New Scottish History colouring book coming very soon! Colour in the beautiful illustrations and read about the history of Scotland in Scots. A fun and quirky colouring book for children or adults – Scottish History: A Colouring Book.
Come on a trip back in time through the colourful and surprising history of Scotland. From Skara Brae to Shipbuilding on the Clyde, the Romans to the Clearances, Saint Columba to the Herring lasses, colour in the drawings and read the Scots. The drawings are ideal for children or adults to colour. This is a Scottish History colouring book with the added bonus of a wee bit o Scots.
Find out more about the book, with sample pages and a recording of the Scots being spoken.
New Imprint from Lexus Books – VOICES
VOICES brings you lives of remarkable people. What lies at the heart is not the glitz of celebrity but the vastness of human experience. Made into words.
The first title under our new imprint – To This Northern Shore.
From a small Scottish seaside town a man looks back on his life, from a boyhood in Algiers, through provincial France and Paris to Brighton, London and Oxford.
It is a story about embracing life fully and also reflecting on it, told with verve and lucidity, in clear and often elegiac language that will entertain, move and inspire.
Here are some reactions from readers:
An excellent storyteller.
The author’s sense of humour shines through.
The piece called “What’s in a name?” made me
laugh out loud on the train.
“Imagination has seized power” caught me up in the excitement of Paris 68. This is history made
The way in which the various themes, characters, locations and concerns continue to weave their
way through different sections is a delight.
We’re looking forward to showcasing all our language learning books next week at the Scottish Education Expo 2022. Come and see us on stand G55 and find out about our products, including books for teaching and learning Scottish Gaelic, Spanish, French and German.
We have a new colouring book of Inverness – colour in the beautiful illustrations and read about the city in Scottish Gaelic – a fun and quirky Inverness colouring book for children – Inbhir Nis: A Colouring Book.
Join Eilidh and Angus the dog as they go exploring the city and its surroundings. From Inverness Cathedral to Glen Affric, Ness Islands to Clava Cairns, the Botanic Gardens to Chanonry Point, you can read about their adventures in Gaelic as well as English. The drawings are ideal for children or adults to colour. This is an Inverness colouring book with the added bonus of Gaelic.
Find out more about the book, with sample pages and a recording of the Gaelic being spoken.
Are you out of your comfort zone with the current homeschooling situation? It’s probably a long time since you were sitting in a classroom learning a language! Help your child learn and have fun at the same time – we have resources for all levels, from colouring books which introduce language awareness to more advanced books for the intermediate or advanced learner. Our books are used by teachers in the classroom, but are also ideal for the home learner. We have books for learning French, Spanish and German, as well as a great range of books for Scottish Gaelic.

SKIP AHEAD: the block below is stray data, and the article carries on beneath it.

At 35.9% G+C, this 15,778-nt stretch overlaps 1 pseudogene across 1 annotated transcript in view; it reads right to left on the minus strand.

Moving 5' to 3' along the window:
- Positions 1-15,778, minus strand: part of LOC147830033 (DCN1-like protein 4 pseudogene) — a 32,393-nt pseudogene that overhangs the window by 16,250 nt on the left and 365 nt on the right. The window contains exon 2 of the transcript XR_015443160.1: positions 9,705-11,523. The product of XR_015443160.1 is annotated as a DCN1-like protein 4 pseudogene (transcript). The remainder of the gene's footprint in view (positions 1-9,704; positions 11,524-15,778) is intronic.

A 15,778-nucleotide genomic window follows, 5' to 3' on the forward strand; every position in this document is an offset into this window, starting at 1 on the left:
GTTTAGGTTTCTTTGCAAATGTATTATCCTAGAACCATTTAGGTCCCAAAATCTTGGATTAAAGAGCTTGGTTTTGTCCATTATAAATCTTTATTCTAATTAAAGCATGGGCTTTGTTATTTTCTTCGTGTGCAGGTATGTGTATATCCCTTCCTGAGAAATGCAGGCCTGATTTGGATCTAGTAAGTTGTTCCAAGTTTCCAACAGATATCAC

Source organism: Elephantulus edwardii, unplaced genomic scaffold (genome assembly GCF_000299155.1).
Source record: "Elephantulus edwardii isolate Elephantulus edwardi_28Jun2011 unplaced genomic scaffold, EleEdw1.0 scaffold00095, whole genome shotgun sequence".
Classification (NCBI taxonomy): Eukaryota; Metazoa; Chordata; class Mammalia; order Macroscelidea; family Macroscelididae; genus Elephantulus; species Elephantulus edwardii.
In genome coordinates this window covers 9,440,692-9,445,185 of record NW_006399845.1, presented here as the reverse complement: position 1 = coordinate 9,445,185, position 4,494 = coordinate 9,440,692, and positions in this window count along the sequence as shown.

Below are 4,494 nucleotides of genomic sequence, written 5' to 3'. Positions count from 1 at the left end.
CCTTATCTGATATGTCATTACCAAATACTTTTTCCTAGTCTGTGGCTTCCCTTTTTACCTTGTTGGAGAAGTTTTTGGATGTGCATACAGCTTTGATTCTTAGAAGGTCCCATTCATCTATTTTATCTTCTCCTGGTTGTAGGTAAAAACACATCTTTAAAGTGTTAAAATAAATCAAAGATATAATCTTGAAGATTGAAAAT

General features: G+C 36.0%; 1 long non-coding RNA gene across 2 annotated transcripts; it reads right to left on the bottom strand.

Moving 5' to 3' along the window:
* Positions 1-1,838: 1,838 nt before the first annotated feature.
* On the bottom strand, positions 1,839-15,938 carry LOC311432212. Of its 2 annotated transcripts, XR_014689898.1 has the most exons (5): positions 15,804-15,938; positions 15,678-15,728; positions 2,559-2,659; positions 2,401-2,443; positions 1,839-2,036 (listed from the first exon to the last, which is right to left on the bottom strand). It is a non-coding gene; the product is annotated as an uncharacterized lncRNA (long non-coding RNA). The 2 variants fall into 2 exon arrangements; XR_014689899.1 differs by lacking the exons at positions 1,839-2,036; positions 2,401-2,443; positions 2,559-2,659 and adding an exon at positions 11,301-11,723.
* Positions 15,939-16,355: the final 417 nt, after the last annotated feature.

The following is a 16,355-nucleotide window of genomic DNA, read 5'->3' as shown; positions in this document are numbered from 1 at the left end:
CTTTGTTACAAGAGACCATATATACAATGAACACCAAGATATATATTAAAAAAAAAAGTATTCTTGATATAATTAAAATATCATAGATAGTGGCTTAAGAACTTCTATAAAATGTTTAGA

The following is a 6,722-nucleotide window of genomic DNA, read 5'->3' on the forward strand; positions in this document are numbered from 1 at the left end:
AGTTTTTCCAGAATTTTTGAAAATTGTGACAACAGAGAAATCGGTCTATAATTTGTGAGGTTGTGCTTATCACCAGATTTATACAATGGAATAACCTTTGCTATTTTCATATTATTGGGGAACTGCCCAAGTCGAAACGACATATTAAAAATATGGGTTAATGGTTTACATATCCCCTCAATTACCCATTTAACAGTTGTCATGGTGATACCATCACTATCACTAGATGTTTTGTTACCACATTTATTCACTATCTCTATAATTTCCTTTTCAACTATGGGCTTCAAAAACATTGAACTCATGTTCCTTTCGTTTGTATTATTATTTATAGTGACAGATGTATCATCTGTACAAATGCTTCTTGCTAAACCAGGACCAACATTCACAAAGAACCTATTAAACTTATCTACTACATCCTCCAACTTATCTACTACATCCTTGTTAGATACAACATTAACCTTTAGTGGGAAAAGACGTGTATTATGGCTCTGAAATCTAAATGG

Find out more on our Homeschooling page …
The perspective from a language services provider as a response to the recent publication of The Gaelic Crisis in the Vernacular Community
Here, prompted by the recent flurry of comments and worry about Gaelic’s recently predicted lack of longevity, are the thoughts of a language services provider, translator and lexicographer.
1. Gaelic should be made compulsory at Primary School level in all of Scotland.
2. Gaelic classes should also continue through at least the first two years of secondary schooling.
3. The home of the Gaelic language is to be seen as the whole of Scotland.
4. The inhabitants of the Western Isles, where the 10-year demise is forecast, are, insofar as they are non-speakers, to commit to Gaelic language courses for at least 1 year.
5. Incomers to the Western Isles, where the 10-year period of decline is forecast, are, insofar as they intend to take up residence there, to commit to the study of Gaelic.
6. The target to be set for Gaelic language learners is, at least initially, to be some degree of familiarity with the language and not complete fluency in the language. The fact that people will want to continue to communicate in two languages is not to be seen as a bad thing but as a positive development.
7. It should be acknowledged that the creation of a learner base is a long-term undertaking and that long-term here means extending over at least two generations.
8. From this learner base there will emerge some who are fluent speakers, some who are able to read the language and some who have a greater or lesser degree of familiarity with the language.
9. It should be acknowledged that the implementation of these provisions cannot be left to voluntary take-up. This is the same basis that applies to the teaching of certain other subjects.
10. General aspirations are to be backed up by totally practical, everyday and inescapable applications.
14th July 2020
We’re really happy to be donating a box of our Round the Glasgow Underground colouring books to the Urban Fox Programme!
The Urban Fox Programme